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My Mom Taught Me How to Dress (It Just Took Me a While to Realize It)

May 13, 2018 | Filed in: Your Closet

I recently went to a clothing swap at a friend’s apartment, where I relinquished a summer-weight wool tank top that I’d inherited from my mom. It was from Chico’s circa 1990, and it was the sleeper hit of the swap. I wasn’t surprised—the only reason I gave it up was because I have a similar version from Eileen Fisher (also from the ’90s and also pilfered from my mom’s closet). In fact, most of my favorite clothing items—and certainly my most-complimented—are those that I’ve nicked from my mom’s wardrobe over the years.

She will be shocked to hear this, but my mother is my style icon. (She probably just spat out her chardonnay.) I would describe her current style as “New Hampshire chic,” which means that if you can’t walk a German Shepherd or shovel snow while wearing it, it’s out. When I go home to visit, one of the first questions I’m always asked is, “What do you think of my new vest?” (She has a sizable collection: down, fleece, quilted, you name it.)

It’s not that I think Land’s End vests are the height of fashion, but I admire my mom’s versatility and ability to dress for the life she has. And she’s had many lives. She was a teenager-about-town in her hometown of Montreal, a student at Barnard and exchange student in Germany during the ’60s, a young professional in New York in the ’70s, a suburban mom in Connecticut in the ’80s and ’90s, and ultimately a grandmother (and dog mom) in New Hampshire. She’s looked elegant through every phase.

Wearing prints and a statement belt as a college student in the ’60s (left), and attending something fancy in Montreal (right).

That doesn’t mean I sought or appreciated her sartorial opinions when I was growing up. We were never the kind of mother-daughter duo who “loved shopping together” or “had fun with clothes.” When I was a teenager, most of our trips to the local mall ended with me in a rage and her feeling exasperated. On our occasional jaunts to New York, we’d traipse through Saks and Soho with very different goals. I gravitated towards passing fads in an attempt to look “cool.” Meanwhile, my mom longed for me to wear pantsuits, and evaluated clothing based on the weight of the fabric (“this is good thick cotton”) and the straightness of hems. When assessing outfits, if she described something as “adorable” (high praise in her mind), I instantly threw it in the reject pile.

Rocking a bow and bangs circa 1980. Accessorizing with my brother Oliver.

As I flitted from trend to trend and brand to brand, my mom would always urge me to “find a brand that works for you, and stick with it,” to which I would reply: “That’s not possible! That brand doesn’t exist!” She was right, and so was I. As I came of age, all the brands around me were having identity crises. From the Limited Too to Urban Outfitters to J.Crew, they seemed to shape-shift from season to season. Consistency was elusive, so I rode the trends. My teens and early twenties were defined by incongruent fads including Uggs, popped collars, and way too many going-out tops. It was a trying time for us all.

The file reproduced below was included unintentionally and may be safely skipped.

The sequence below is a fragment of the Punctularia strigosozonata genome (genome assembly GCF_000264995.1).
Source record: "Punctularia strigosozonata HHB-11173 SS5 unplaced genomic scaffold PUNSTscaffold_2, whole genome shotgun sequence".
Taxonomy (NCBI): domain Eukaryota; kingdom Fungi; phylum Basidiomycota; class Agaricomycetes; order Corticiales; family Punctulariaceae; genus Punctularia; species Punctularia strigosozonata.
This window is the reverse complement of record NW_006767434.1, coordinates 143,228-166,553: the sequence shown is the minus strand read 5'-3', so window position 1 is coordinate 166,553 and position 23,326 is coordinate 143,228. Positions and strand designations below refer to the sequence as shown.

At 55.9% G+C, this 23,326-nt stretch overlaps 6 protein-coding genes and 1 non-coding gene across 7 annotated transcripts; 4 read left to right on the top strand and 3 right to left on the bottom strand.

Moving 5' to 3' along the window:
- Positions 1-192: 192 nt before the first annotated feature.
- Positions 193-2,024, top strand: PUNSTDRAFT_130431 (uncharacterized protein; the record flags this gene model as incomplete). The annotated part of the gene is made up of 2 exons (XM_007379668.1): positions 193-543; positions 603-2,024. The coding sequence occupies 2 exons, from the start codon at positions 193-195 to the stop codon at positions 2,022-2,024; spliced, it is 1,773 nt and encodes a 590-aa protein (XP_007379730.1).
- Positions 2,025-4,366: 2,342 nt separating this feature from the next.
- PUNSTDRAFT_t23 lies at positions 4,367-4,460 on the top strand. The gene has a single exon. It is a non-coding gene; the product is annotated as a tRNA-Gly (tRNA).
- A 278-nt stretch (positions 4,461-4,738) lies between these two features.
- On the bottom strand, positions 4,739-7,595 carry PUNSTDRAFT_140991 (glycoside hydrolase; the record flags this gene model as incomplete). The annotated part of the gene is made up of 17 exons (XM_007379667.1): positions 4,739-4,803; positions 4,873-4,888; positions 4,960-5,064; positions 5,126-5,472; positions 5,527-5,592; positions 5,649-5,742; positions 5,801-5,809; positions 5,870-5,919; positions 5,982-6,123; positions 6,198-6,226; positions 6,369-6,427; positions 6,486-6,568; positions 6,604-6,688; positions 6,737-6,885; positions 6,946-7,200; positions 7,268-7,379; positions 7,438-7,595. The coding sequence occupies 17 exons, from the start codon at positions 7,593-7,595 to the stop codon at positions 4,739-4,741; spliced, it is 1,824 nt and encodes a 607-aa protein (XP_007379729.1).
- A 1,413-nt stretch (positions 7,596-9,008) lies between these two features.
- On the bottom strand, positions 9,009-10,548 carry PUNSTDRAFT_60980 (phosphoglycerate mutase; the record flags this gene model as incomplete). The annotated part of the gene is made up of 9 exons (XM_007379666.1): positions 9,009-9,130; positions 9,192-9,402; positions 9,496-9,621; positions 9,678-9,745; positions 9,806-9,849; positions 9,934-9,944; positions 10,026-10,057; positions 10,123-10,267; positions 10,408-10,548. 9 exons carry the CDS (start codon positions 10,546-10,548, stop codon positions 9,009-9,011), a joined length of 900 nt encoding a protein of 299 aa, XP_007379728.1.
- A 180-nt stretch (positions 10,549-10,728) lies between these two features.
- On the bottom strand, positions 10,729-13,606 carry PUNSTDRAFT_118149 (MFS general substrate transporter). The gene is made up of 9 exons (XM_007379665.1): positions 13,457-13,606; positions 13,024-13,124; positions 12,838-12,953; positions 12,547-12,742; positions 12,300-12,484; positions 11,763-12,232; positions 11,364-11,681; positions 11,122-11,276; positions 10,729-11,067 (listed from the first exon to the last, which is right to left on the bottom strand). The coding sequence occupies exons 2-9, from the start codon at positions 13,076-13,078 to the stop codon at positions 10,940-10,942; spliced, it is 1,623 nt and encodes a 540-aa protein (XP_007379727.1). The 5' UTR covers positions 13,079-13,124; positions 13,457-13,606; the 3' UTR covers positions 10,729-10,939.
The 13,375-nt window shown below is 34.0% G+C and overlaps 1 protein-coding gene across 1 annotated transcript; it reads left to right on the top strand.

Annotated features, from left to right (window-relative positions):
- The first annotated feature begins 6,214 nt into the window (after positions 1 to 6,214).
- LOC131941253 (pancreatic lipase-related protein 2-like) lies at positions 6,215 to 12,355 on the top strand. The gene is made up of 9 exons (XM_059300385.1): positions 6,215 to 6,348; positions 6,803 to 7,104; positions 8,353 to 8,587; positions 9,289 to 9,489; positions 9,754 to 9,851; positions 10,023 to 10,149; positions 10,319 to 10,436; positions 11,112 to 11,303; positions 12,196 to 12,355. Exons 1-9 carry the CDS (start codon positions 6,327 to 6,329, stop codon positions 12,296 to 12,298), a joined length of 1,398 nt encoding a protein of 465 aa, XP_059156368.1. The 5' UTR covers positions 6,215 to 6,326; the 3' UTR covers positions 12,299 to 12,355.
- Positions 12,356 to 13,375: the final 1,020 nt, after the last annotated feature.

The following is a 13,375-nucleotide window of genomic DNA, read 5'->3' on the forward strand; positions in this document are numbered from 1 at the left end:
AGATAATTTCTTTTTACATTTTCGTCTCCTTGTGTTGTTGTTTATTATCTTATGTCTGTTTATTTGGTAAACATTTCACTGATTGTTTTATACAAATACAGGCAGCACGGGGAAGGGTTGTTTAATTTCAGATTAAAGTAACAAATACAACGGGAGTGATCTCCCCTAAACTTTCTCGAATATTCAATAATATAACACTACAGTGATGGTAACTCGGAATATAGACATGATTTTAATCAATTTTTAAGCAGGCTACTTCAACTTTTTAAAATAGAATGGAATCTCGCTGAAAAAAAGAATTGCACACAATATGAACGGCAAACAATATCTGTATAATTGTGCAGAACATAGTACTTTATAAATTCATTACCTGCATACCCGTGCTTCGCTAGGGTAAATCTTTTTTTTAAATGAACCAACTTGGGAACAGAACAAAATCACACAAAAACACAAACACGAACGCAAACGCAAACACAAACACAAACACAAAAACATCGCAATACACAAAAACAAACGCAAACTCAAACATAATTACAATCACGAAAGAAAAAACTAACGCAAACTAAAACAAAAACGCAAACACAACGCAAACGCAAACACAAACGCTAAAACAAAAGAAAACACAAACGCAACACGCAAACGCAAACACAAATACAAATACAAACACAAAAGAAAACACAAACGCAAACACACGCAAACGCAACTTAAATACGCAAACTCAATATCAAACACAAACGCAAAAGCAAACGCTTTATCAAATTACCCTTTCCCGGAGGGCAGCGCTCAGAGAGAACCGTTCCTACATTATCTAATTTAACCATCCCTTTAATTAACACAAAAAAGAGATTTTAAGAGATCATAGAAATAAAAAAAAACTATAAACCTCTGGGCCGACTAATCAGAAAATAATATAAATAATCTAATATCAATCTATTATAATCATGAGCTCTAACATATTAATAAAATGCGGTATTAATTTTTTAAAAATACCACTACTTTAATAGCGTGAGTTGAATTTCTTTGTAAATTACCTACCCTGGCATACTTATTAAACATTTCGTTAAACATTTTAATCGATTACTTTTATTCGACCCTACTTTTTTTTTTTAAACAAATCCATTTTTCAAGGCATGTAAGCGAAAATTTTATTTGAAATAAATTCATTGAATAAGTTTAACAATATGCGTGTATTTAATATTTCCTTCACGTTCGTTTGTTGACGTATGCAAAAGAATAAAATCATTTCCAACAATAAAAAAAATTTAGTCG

The irony is that as I neared the age of 30, I joined the founding team at a little startup called MM.LaFleur, whose mission is to provide a consistent, high-quality wardrobe solution for busy women. Under Miyako’s tutelage, I’ve learned the value of uniform dressing, of seeking high-quality fabrics, and of learning how to dress for my body type. And instead of finding the brand that worked for me (as my mother had always advised), I actually helped to build it.

Mom in casual cotton and “fun” necklace. Me in Osh Kosh B’gosh. Dad in sweet shades. Circa 1986.

It’s not lost on me that my mom’s advice is finally ringing true. Today, I would describe my style as mom-meets-MM. I wear a lot of staples from MM, punctuated with flair I’ve acquired from my mom over the years (her gold Cleopatra-style necklace, her long knit dress, her vintage Coach saddle bag, her ‘whimsical’ belt that looks like something my 7th-grade drama teacher would have worn). Some of these pieces are over 40 years old and still going strong.

’80s cocktail attire. I now proudly own and wear this sequined top (left). Mom as an exchange student in Germany circa 1967 (right).

It took about 33 years for our sartorial visions to align, but now that I’m 34, I’ve hit my stride. Every now and then, however, my mom has her own clothing conundrum. She was recently fretting over what to wear to a few upcoming events, and I suggested she go for a styling appointment at MM’s new Bryant Park showroom. She resisted at first. “I’m 71! I live in the woods! I can’t wear MM.LaFleur!”

But I got her to Bryant Park, handed her a glass of prosecco, and left her in Nyjerah’s capable hands. An hour later, she was beaming and declaring it “the best shopping experience of her life” as she purchased six new pieces that looked beautiful on her. (FYI: All moms love the Ono cardigan.)

I won’t go so far as to say that the years we spent battling in dressing rooms were all worth it for that moment, but it was gratifying. On this Mother’s Day, I am proud to say that I’ve finally learned to dress like my mom (“Good thick cotton!” / “Straight hems!”), and to admit that she was right all along. Even better: Now I can give her advice, so things have come full circle. Thank you for bearing with me, Mum. I love you.

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Tory Hoen is a Brooklyn-based writer and editor. She spent five years as the Creative Director of Brand at MM.LaFleur (where she founded The M Dash!) and has written for New York Magazine, Fortune, Bon Appétit, and Condé Nast Traveler. She loves doughnuts and inter-species friendships. Read more of Tory's posts.

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